UN climate experts deny secrecy after new leak
OSLO (Reuters) - The U.N. panel of climate scientists has rejected criticism that it is too secretive after a blogger sceptical about global warming published a leaked draft on Tuesday of one of its massive reports.
The panel, whose work is a guide for governments deciding whether to make billion-dollar shifts away from fossil fuels, said it welcomed comments from all to fine-tune the report whose final version is due to be published in 2014.
"All scientific comments submitted through the review process will be considered and addressed by authors, and all comments are made public after publication," it said in a statement on Tuesday night.
Anyone signing up as a reviewer, however, has to promise not to quote from the report or hand it on.
Donna Laframboise, a Canadian writer sceptical that climate change will be damaging, published thousands of pages of the draft by the Intergovernmental Panel on Climate Change (IPCC) and accused it of withholding information from the public.
"This is foolishly short-sighted," she wrote of the panel, which comprising thousands of climate scientists. "The IPCC needs to be upfront, open, and honest about every single step by which it arrives at its conclusions."
She said that environmental activists, rather than scientists, had been submitting many comments to lobby authors.
Last month, another sceptic published a separate draft IPCC report that said it was at least 95 percent certain that most recent global warming was man-made, up from a probability of at least 90 percent in the previous IPCC report in 2007.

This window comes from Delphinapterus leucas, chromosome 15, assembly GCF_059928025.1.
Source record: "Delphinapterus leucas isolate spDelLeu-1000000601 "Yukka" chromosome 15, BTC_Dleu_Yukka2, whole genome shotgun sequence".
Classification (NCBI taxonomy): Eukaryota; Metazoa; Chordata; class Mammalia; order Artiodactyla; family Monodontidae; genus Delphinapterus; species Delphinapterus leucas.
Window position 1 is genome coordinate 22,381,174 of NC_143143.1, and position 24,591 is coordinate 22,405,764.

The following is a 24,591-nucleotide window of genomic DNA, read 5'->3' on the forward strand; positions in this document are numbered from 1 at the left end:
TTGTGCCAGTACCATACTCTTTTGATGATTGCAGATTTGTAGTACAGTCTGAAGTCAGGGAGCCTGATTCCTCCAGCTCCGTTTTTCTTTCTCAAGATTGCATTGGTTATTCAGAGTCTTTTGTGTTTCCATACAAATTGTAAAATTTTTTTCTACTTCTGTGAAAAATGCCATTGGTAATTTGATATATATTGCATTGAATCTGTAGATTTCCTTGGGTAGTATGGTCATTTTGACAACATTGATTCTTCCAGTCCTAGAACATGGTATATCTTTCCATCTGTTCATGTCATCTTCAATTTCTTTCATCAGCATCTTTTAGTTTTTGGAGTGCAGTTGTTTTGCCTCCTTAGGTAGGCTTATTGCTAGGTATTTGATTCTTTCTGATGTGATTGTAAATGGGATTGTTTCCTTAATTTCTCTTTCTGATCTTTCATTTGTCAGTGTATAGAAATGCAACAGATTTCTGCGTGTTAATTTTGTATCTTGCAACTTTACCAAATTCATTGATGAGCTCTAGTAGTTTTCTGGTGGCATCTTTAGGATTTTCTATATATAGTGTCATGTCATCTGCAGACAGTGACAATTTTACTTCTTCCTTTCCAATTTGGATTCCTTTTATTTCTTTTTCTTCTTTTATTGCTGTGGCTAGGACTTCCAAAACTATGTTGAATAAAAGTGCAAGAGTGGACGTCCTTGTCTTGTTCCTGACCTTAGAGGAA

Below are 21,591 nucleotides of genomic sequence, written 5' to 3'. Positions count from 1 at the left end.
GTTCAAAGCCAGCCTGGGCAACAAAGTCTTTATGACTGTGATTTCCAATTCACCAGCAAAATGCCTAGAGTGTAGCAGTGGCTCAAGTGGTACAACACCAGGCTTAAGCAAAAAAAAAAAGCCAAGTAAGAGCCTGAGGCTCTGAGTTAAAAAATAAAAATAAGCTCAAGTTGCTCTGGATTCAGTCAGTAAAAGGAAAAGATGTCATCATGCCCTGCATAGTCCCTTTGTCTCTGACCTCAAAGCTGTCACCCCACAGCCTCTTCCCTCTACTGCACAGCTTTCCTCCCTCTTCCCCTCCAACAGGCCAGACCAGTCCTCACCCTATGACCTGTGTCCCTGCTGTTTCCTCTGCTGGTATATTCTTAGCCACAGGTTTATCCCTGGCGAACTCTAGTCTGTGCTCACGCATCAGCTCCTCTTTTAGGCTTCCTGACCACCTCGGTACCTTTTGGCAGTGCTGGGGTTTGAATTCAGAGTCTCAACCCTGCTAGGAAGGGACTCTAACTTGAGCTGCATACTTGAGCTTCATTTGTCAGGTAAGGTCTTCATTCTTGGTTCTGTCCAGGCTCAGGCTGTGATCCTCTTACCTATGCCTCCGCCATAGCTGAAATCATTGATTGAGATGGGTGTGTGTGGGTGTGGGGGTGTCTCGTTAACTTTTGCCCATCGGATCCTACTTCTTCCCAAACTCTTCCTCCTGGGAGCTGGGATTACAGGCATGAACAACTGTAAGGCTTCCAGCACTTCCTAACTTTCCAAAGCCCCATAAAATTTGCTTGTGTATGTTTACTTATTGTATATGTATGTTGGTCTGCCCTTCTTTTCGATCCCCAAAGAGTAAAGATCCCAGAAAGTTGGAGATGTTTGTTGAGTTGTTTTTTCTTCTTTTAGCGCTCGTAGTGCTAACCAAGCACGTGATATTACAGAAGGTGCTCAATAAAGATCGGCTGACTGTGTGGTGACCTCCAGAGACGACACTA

The reports also say that rising temperatures are set to bring more heatwaves, floods and rising sea levels.
The IPCC said that "the early drafts of IPCC reports are just that - early drafts". They become official once adopted by governments after a long periods of reviews and re-writes.
Tuesday's leaked report looks at the impacts of climate change around the world. It says, for instance, that impacts "will likely affect productivity and economic growth, but the magnitude of this effect is not well understood".
"Climate change variability could be one of the causes why some countries are trapped in poverty, and climate change may make it harder to escape poverty traps," it said.
The IPCC shared the 2007 Nobel Peace Prize with former U.S. vice president and climate campaigner Al Gore. It also came in for criticism in 2010 after its 2007 report exaggerated the pace of melt of Himalayan glaciers. (Reporting by Alister Doyle, Environment Correspondent; Editing by Alison Williams)
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